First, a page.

Many people consider computer validation to be a “necessary evil” and not a “rewarding adventure,” but my experience over the past 20 years has disproved this dire view. It has shown that a common sense approach to the discipline of computer validation for regulated systems can give many significant rewards in data credibility for authorities, reliable system performance for end users, and pride in system quality with uneventful inspections and audits for validation teams, QA/QC, and management.
Computer validation is not a casual experience. It is a formal practice designed to provide system owners with documented evidence that their system reliably performs as expected and is in compliance with all relevant regulations, laws and authority guidance. For the pharmaceutical, biotech, and medical device industries, the major areas for such regulations and guidance are Good Clinical Practice (GCP), Good Laboratory Practice (GLP), Good Manufacturing Practice (GMP) and other electronic record keeping and submission practices (Part 11, etc.). “GXP” is the term I use for convenience to refer to any and all the relevant regulations for computer systems.
In writing my new book, Computer Validation: A Common Sense Guide, I decided to look at the discipline of computer validation from the perspective of the people who have to participate and actually do the work in a computer validation project. This starts with the end user manager responsible for the regulated work process who decides that a system is needed and funds the requisition, purchase, validation, deployment, and ongoing operation of the system. The laws that this manager must comply with as well as the organization’s corporate infrastructure provided to perform computer validation in an auditable and cost-effective fashion are also important parts of this book.
It is the broader context of corporate governance and non-IT people required for a successful validation project that separates this book from its other brethren in the industry. The ten chapters speak clearly and directly to the roles and responsibilities for all concerned from management, user team, and IT infrastructure role, to the roles for system supplier, QA/QC, and electronic archivist. Chapters also describe the content of an inspect-able validation package and formal testing practices. Each chapter has one or many appendices giving examples of real project documentation that illustrate the concepts discussed.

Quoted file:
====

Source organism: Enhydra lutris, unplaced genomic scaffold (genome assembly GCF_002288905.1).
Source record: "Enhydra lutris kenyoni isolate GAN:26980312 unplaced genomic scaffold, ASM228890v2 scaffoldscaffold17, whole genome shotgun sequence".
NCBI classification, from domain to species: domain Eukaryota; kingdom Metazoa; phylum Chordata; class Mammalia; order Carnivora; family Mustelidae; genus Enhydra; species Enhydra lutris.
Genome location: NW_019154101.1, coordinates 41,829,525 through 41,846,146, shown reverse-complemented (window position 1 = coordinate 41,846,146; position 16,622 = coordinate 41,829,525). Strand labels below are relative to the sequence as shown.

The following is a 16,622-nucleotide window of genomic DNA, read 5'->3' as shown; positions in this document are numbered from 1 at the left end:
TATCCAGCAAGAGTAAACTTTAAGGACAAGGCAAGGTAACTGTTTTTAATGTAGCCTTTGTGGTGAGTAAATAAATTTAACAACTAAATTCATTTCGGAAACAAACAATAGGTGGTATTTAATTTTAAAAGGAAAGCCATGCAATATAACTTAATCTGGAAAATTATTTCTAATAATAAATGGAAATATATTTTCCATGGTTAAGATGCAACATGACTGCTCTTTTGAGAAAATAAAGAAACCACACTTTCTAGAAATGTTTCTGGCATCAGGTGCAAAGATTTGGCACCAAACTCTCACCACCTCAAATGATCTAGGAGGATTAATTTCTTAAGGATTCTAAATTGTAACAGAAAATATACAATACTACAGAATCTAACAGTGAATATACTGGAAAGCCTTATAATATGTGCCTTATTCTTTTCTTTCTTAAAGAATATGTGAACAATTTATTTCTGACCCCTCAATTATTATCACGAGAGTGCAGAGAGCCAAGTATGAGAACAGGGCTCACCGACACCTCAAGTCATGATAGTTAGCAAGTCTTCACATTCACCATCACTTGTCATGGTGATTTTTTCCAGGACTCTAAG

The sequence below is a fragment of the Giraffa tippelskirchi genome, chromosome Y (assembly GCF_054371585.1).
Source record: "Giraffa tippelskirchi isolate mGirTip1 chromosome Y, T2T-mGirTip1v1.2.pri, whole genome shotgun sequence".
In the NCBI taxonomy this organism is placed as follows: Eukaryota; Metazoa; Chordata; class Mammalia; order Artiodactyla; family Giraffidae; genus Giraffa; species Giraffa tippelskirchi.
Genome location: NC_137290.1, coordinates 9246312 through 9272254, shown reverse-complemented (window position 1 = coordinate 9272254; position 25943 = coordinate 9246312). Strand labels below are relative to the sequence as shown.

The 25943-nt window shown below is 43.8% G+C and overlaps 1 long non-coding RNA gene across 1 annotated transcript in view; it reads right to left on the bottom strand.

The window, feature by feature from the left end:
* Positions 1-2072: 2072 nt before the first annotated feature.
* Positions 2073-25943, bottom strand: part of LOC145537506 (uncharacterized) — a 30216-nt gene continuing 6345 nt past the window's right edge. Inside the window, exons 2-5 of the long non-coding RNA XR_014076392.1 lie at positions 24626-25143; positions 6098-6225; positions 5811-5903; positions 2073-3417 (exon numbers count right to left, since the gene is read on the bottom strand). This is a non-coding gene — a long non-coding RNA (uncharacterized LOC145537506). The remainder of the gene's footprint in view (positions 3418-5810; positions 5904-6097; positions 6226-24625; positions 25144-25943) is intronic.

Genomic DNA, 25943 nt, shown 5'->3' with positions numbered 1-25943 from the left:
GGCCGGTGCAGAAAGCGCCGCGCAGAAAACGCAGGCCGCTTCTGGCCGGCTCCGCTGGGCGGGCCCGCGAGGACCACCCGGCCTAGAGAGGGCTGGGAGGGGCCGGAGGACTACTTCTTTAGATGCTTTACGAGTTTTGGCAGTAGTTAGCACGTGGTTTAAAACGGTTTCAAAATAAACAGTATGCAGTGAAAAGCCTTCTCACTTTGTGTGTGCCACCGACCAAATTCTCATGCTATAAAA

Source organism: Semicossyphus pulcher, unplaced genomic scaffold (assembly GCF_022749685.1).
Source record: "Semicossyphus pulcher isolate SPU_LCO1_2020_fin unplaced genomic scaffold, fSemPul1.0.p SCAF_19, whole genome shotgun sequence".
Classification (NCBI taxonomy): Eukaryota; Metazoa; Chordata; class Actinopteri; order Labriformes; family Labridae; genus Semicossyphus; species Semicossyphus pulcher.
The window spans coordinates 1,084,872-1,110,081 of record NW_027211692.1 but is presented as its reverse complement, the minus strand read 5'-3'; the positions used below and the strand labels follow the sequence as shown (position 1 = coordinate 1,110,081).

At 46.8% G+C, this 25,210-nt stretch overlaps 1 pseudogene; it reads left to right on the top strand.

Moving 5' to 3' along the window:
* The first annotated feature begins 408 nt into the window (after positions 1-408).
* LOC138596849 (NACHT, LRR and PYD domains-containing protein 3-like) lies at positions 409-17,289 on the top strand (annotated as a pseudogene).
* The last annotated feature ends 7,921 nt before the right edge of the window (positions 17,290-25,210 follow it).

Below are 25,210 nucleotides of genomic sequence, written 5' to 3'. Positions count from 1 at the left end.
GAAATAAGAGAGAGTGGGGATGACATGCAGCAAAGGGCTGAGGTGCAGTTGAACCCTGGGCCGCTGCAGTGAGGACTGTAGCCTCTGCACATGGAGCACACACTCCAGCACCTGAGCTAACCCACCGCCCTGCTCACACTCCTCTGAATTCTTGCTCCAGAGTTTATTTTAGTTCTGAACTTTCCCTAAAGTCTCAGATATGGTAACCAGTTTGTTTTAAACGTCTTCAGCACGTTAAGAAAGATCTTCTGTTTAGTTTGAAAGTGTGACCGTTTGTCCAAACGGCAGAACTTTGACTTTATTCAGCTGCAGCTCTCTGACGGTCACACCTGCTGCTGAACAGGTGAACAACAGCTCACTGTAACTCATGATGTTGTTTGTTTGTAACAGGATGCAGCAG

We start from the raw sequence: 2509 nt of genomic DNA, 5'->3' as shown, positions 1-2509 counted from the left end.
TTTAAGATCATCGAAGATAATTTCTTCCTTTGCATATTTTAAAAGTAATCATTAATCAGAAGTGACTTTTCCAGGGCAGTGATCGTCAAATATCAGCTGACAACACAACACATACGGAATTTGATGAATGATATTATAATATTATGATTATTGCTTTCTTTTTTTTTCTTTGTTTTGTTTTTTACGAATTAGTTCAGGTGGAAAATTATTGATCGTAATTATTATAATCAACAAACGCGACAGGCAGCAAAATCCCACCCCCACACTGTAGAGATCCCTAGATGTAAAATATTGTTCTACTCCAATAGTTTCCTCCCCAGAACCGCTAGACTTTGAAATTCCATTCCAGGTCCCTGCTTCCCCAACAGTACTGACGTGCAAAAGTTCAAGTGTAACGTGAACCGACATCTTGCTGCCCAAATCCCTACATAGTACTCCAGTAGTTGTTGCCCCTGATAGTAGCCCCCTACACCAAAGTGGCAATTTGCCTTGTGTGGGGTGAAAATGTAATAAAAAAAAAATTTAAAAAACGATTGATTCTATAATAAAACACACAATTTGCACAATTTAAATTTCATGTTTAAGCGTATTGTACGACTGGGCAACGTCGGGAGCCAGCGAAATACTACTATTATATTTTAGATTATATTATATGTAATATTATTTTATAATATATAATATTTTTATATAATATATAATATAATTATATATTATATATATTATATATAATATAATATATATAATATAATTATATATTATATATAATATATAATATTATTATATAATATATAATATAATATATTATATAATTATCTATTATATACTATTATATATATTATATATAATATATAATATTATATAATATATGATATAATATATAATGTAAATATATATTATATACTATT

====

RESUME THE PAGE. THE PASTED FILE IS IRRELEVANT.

Consistent, documented training is always an issue for validation teams. This book is also available in electronic chapter units suitable for focused team training locally and at a distance. Each month on this blog I will highlight concepts from this book, sharing insight and excerpts from my book and experience from my global consulting practice to support your success in validating computer systems.
Next Month: Computer Validation from the Business Management Perspective
Proposals that include new automation or substantial computerized applications in GXP areas without including a specific schedule, cost, and personnel estimate for validation should not be approved until those factors are added for consideration. If the figure for validation is less than 40-50% of the purchase price of the computer hardware and software, it should be questioned closely. (34)
Dr. Teri Stokes has been an Author, Consultant, and Industry Speaker on the topic of computer systems validation for more than 20 years. Her practice includes FDA-regulated industries and their software systems suppliers in Europe, North America, and Asia.